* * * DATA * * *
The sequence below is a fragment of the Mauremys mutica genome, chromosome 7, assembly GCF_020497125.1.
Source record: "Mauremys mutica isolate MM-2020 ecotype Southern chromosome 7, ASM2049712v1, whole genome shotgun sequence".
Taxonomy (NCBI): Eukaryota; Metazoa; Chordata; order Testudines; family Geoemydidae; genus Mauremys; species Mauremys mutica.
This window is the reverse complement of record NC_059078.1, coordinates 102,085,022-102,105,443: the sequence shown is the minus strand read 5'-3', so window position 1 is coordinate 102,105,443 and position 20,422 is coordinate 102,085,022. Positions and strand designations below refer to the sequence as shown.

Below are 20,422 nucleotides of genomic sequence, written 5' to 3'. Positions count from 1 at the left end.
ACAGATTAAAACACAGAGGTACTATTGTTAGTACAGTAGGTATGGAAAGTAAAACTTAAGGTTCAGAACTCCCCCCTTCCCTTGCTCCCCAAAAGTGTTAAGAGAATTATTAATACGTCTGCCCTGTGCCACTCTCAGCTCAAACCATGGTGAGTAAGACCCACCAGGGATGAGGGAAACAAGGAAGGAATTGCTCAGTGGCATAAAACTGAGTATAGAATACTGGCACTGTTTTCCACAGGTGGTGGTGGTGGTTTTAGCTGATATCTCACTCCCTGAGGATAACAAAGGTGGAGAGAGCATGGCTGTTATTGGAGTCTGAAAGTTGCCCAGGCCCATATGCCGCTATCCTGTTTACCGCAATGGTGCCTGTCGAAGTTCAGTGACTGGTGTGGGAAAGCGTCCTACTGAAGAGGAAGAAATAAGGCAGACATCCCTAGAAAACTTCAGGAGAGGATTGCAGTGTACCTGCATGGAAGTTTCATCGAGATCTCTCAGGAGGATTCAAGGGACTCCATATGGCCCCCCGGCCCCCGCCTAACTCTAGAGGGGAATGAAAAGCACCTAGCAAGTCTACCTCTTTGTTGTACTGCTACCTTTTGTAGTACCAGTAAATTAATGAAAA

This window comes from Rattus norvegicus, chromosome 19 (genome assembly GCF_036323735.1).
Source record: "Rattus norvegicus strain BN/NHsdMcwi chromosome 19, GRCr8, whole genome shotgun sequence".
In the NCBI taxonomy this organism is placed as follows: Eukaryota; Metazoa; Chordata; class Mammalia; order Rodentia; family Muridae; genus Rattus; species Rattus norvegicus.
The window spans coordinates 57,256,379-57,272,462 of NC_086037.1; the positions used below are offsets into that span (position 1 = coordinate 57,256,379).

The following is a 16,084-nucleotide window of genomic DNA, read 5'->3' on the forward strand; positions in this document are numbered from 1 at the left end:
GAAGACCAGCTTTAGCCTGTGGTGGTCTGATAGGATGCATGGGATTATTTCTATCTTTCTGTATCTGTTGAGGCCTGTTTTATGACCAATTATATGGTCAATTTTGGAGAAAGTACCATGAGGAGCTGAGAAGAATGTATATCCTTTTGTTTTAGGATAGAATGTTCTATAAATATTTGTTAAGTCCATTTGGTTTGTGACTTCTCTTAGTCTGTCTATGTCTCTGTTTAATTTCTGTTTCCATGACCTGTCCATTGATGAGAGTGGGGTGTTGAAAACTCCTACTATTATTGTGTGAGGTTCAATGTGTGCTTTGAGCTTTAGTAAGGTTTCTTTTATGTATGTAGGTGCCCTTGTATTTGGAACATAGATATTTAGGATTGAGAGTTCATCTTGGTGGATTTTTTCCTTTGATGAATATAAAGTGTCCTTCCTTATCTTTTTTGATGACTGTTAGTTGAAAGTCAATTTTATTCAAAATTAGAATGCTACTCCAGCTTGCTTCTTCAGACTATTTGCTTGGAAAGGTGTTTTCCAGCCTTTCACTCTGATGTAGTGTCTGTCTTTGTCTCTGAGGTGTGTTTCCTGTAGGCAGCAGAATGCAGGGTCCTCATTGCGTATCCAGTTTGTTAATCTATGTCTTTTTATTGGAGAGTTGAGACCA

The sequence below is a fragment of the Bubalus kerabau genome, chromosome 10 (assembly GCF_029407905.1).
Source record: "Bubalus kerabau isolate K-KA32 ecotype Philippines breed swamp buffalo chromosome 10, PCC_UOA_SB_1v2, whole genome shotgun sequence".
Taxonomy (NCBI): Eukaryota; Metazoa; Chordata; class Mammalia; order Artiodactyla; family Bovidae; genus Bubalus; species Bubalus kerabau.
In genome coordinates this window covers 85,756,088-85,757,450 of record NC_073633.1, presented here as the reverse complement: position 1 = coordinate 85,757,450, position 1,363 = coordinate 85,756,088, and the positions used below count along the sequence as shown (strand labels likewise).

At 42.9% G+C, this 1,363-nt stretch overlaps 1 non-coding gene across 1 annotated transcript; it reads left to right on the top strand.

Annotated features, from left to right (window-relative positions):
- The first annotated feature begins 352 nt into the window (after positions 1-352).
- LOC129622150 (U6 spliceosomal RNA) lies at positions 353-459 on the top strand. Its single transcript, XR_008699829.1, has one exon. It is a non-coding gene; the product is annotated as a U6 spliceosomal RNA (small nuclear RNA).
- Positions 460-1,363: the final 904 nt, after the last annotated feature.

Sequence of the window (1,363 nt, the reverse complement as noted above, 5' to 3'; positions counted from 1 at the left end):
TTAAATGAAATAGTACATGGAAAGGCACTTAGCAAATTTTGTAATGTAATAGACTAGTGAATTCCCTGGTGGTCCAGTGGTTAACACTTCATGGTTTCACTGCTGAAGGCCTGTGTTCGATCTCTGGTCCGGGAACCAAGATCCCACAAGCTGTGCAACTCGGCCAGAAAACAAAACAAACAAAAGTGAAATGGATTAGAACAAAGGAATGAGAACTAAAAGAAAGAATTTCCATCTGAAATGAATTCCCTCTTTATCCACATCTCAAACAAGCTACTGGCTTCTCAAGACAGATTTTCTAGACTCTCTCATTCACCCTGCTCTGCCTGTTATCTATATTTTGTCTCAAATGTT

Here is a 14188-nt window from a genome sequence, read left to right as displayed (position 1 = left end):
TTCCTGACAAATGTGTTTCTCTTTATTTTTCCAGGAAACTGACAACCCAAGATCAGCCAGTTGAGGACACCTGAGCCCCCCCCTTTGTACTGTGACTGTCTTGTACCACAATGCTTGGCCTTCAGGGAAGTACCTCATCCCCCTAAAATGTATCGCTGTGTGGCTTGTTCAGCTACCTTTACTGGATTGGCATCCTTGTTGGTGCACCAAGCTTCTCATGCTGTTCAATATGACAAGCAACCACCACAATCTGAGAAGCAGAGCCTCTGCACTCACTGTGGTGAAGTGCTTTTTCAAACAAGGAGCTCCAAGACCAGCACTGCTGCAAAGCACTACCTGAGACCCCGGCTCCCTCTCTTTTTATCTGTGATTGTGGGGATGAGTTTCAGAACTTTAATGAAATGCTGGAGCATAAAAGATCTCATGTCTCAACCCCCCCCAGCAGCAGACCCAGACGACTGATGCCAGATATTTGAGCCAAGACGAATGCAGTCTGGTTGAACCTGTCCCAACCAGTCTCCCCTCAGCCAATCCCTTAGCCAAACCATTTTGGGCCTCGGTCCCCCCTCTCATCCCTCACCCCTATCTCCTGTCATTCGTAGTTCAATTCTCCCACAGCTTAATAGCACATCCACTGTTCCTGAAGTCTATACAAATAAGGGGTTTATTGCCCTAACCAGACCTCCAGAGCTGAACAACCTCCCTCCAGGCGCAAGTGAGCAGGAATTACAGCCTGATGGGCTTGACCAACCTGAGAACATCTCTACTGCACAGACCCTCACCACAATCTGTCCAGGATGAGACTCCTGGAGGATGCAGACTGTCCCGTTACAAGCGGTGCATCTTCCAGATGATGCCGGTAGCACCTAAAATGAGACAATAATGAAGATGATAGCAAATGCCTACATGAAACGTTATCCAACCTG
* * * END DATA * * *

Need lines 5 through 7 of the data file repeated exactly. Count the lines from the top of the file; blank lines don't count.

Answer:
Below are 20,422 nucleotides of genomic sequence, written 5' to 3'. Positions count from 1 at the left end.
ACAGATTAAAACACAGAGGTACTATTGTTAGTACAGTAGGTATGGAAAGTAAAACTTAAGGTTCAGAACTCCCCCCTTCCCTTGCTCCCCAAAAGTGTTAAGAGAATTATTAATACGTCTGCCCTGTGCCACTCTCAGCTCAAACCATGGTGAGTAAGACCCACCAGGGATGAGGGAAACAAGGAAGGAATTGCTCAGTGGCATAAAACTGAGTATAGAATACTGGCACTGTTTTCCACAGGTGGTGGTGGTGGTTTTAGCTGATATCTCACTCCCTGAGGATAACAAAGGTGGAGAGAGCATGGCTGTTATTGGAGTCTGAAAGTTGCCCAGGCCCATATGCCGCTATCCTGTTTACCGCAATGGTGCCTGTCGAAGTTCAGTGACTGGTGTGGGAAAGCGTCCTACTGAAGAGGAAGAAATAAGGCAGACATCCCTAGAAAACTTCAGGAGAGGATTGCAGTGTACCTGCATGGAAGTTTCATCGAGATCTCTCAGGAGGATTCAAGGGACTCCATATGGCCCCCCGGCCCCCGCCTAACTCTAGAGGGGAATGAAAAGCACCTAGCAAGTCTACCTCTTTGTTGTACTGCTACCTTTTGTAGTACCAGTAAATTAATGAAAA

This window comes from Rattus norvegicus, chromosome 19 (genome assembly GCF_036323735.1).